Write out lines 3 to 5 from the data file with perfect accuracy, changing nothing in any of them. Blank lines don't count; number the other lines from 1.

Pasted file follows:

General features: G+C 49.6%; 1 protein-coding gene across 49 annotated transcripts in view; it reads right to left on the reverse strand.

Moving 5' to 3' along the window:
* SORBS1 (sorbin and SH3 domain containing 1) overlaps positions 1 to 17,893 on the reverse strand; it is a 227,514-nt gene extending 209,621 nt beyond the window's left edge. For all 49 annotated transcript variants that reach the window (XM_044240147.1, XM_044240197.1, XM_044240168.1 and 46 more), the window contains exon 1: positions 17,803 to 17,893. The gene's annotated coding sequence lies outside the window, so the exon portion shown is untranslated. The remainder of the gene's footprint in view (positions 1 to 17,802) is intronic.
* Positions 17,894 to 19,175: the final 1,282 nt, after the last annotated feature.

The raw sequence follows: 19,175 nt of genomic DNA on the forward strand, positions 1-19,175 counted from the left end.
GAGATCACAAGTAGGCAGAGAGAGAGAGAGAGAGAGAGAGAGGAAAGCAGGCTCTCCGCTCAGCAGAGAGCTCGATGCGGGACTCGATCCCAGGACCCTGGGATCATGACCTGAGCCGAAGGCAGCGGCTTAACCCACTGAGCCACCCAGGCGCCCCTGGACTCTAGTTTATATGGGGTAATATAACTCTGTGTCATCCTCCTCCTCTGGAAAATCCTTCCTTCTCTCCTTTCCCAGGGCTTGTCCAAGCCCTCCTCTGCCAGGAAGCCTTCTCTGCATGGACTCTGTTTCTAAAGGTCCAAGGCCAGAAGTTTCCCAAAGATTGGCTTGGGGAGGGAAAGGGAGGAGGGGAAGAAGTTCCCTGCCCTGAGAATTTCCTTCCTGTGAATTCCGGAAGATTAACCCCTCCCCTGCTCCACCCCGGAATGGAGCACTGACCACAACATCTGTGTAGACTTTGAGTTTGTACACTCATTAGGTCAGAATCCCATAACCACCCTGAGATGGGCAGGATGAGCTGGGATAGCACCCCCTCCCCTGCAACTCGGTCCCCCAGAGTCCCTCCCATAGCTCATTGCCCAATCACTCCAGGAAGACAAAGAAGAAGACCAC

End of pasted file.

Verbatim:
* SORBS1 (sorbin and SH3 domain containing 1) overlaps positions 1 to 17,893 on the reverse strand; it is a 227,514-nt gene extending 209,621 nt beyond the window's left edge. For all 49 annotated transcript variants that reach the window (XM_044240147.1, XM_044240197.1, XM_044240168.1 and 46 more), the window contains exon 1: positions 17,803 to 17,893. The gene's annotated coding sequence lies outside the window, so the exon portion shown is untranslated. The remainder of the gene's footprint in view (positions 1 to 17,802) is intronic.
* Positions 17,894 to 19,175: the final 1,282 nt, after the last annotated feature.

The raw sequence follows: 19,175 nt of genomic DNA on the forward strand, positions 1-19,175 counted from the left end.